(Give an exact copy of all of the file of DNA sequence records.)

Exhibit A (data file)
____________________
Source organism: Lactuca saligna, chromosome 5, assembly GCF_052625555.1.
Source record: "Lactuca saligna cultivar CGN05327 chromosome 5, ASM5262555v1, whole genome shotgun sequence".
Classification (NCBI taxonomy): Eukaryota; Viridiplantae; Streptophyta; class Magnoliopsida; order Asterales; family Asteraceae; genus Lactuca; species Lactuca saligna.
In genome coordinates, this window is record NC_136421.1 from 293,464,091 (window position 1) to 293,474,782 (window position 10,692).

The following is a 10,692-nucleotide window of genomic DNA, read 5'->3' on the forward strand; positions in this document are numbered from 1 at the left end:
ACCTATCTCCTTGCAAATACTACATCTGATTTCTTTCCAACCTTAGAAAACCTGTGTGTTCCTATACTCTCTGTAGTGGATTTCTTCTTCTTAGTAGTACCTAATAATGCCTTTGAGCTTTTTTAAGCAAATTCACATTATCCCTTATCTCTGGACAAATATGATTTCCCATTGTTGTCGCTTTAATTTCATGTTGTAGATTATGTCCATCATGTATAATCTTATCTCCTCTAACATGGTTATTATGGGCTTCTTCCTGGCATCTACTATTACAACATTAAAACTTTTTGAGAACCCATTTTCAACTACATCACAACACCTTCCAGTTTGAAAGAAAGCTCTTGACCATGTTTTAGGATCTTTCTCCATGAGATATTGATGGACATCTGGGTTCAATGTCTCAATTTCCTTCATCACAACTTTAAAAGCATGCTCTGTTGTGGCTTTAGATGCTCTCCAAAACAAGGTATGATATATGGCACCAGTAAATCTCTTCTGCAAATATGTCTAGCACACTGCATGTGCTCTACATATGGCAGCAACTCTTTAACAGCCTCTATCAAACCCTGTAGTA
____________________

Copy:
Source organism: Lactuca saligna, chromosome 5, assembly GCF_052625555.1.
Source record: "Lactuca saligna cultivar CGN05327 chromosome 5, ASM5262555v1, whole genome shotgun sequence".
Classification (NCBI taxonomy): Eukaryota; Viridiplantae; Streptophyta; class Magnoliopsida; order Asterales; family Asteraceae; genus Lactuca; species Lactuca saligna.
In genome coordinates, this window is record NC_136421.1 from 293,464,091 (window position 1) to 293,474,782 (window position 10,692).

The following is a 10,692-nucleotide window of genomic DNA, read 5'->3' on the forward strand; positions in this document are numbered from 1 at the left end:
ACCTATCTCCTTGCAAATACTACATCTGATTTCTTTCCAACCTTAGAAAACCTGTGTGTTCCTATACTCTCTGTAGTGGATTTCTTCTTCTTAGTAGTACCTAATAATGCCTTTGAGCTTTTTTAAGCAAATTCACATTATCCCTTATCTCTGGACAAATATGATTTCCCATTGTTGTCGCTTTAATTTCATGTTGTAGATTATGTCCATCATGTATAATCTTATCTCCTCTAACATGGTTATTATGGGCTTCTTCCTGGCATCTACTATTACAACATTAAAACTTTTTGAGAACCCATTTTCAACTACATCACAACACCTTCCAGTTTGAAAGAAAGCTCTTGACCATGTTTTAGGATCTTTCTCCATGAGATATTGATGGACATCTGGGTTCAATGTCTCAATTTCCTTCATCACAACTTTAAAAGCATGCTCTGTTGTGGCTTTAGATGCTCTCCAAAACAAGGTATGATATATGGCACCAGTAAATCTCTTCTGCAAATATGTCTAGCACACTGCATGTGCTCTACATATGGCAGCAACTCTTTAACAGCCTCTATCAAACCCTGTAGTA